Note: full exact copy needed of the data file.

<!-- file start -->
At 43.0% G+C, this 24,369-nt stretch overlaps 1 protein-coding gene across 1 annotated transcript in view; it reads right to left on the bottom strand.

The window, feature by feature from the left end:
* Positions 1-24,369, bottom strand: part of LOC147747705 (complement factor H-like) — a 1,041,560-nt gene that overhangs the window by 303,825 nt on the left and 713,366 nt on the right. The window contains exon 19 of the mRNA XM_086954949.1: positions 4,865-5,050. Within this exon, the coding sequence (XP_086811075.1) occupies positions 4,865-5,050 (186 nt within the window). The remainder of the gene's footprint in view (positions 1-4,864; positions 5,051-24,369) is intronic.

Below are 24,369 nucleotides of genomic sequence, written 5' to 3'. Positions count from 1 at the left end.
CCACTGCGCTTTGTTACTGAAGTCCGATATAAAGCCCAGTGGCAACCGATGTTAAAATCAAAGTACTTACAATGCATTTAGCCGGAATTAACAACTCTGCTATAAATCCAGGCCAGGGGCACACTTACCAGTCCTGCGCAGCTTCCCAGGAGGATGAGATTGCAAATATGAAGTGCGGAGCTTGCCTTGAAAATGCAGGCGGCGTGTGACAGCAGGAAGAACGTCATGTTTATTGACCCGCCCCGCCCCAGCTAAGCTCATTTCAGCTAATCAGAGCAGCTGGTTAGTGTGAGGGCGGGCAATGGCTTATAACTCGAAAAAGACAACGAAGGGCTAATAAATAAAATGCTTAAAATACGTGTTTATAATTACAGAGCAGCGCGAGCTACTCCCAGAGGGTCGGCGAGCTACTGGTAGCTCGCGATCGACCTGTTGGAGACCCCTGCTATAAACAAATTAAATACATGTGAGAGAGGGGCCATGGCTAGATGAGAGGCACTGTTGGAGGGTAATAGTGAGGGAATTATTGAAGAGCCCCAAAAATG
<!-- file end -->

At 43.0% G+C, this 24,369-nt stretch overlaps 1 protein-coding gene across 1 annotated transcript in view; it reads right to left on the bottom strand.

The window, feature by feature from the left end:
* Positions 1-24,369, bottom strand: part of LOC147747705 (complement factor H-like) — a 1,041,560-nt gene that overhangs the window by 303,825 nt on the left and 713,366 nt on the right. The window contains exon 19 of the mRNA XM_086954949.1: positions 4,865-5,050. Within this exon, the coding sequence (XP_086811075.1) occupies positions 4,865-5,050 (186 nt within the window). The remainder of the gene's footprint in view (positions 1-4,864; positions 5,051-24,369) is intronic.

Below are 24,369 nucleotides of genomic sequence, written 5' to 3'. Positions count from 1 at the left end.
CCACTGCGCTTTGTTACTGAAGTCCGATATAAAGCCCAGTGGCAACCGATGTTAAAATCAAAGTACTTACAATGCATTTAGCCGGAATTAACAACTCTGCTATAAATCCAGGCCAGGGGCACACTTACCAGTCCTGCGCAGCTTCCCAGGAGGATGAGATTGCAAATATGAAGTGCGGAGCTTGCCTTGAAAATGCAGGCGGCGTGTGACAGCAGGAAGAACGTCATGTTTATTGACCCGCCCCGCCCCAGCTAAGCTCATTTCAGCTAATCAGAGCAGCTGGTTAGTGTGAGGGCGGGCAATGGCTTATAACTCGAAAAAGACAACGAAGGGCTAATAAATAAAATGCTTAAAATACGTGTTTATAATTACAGAGCAGCGCGAGCTACTCCCAGAGGGTCGGCGAGCTACTGGTAGCTCGCGATCGACCTGTTGGAGACCCCTGCTATAAACAAATTAAATACATGTGAGAGAGGGGCCATGGCTAGATGAGAGGCACTGTTGGAGGGTAATAGTGAGGGAATTATTGAAGAGCCCCAAAAATG